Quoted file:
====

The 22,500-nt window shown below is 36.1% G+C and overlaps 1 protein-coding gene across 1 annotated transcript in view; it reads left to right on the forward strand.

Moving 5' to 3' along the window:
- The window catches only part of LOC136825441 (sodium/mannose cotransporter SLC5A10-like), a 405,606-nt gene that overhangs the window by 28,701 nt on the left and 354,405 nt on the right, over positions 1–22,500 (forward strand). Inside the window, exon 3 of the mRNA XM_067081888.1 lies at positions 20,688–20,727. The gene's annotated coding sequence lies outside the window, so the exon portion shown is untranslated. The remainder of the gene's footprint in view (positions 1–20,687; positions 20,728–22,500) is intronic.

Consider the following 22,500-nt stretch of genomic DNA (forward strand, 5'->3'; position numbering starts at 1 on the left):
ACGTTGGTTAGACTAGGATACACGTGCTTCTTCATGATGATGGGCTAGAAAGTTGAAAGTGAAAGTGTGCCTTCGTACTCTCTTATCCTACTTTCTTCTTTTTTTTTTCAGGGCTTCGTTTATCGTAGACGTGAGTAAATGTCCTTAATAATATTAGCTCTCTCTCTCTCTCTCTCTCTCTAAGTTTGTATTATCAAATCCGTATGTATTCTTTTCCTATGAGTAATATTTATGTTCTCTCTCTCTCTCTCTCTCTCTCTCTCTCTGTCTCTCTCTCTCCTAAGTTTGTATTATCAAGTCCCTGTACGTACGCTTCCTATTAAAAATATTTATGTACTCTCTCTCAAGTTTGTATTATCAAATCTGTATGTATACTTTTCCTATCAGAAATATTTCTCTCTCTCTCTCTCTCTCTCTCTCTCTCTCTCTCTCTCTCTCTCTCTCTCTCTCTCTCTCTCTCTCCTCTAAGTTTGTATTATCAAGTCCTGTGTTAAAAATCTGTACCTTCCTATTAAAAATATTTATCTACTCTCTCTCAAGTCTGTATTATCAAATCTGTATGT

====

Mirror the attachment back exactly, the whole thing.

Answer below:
The 22,500-nt window shown below is 36.1% G+C and overlaps 1 protein-coding gene across 1 annotated transcript in view; it reads left to right on the forward strand.

Moving 5' to 3' along the window:
- The window catches only part of LOC136825441 (sodium/mannose cotransporter SLC5A10-like), a 405,606-nt gene that overhangs the window by 28,701 nt on the left and 354,405 nt on the right, over positions 1–22,500 (forward strand). Inside the window, exon 3 of the mRNA XM_067081888.1 lies at positions 20,688–20,727. The gene's annotated coding sequence lies outside the window, so the exon portion shown is untranslated. The remainder of the gene's footprint in view (positions 1–20,687; positions 20,728–22,500) is intronic.

Consider the following 22,500-nt stretch of genomic DNA (forward strand, 5'->3'; position numbering starts at 1 on the left):
ACGTTGGTTAGACTAGGATACACGTGCTTCTTCATGATGATGGGCTAGAAAGTTGAAAGTGAAAGTGTGCCTTCGTACTCTCTTATCCTACTTTCTTCTTTTTTTTTTCAGGGCTTCGTTTATCGTAGACGTGAGTAAATGTCCTTAATAATATTAGCTCTCTCTCTCTCTCTCTCTCTCTAAGTTTGTATTATCAAATCCGTATGTATTCTTTTCCTATGAGTAATATTTATGTTCTCTCTCTCTCTCTCTCTCTCTCTCTCTCTGTCTCTCTCTCTCCTAAGTTTGTATTATCAAGTCCCTGTACGTACGCTTCCTATTAAAAATATTTATGTACTCTCTCTCAAGTTTGTATTATCAAATCTGTATGTATACTTTTCCTATCAGAAATATTTCTCTCTCTCTCTCTCTCTCTCTCTCTCTCTCTCTCTCTCTCTCTCTCTCTCTCTCTCTCTCTCTCTCCTCTAAGTTTGTATTATCAAGTCCTGTGTTAAAAATCTGTACCTTCCTATTAAAAATATTTATCTACTCTCTCTCAAGTCTGTATTATCAAATCTGTATGT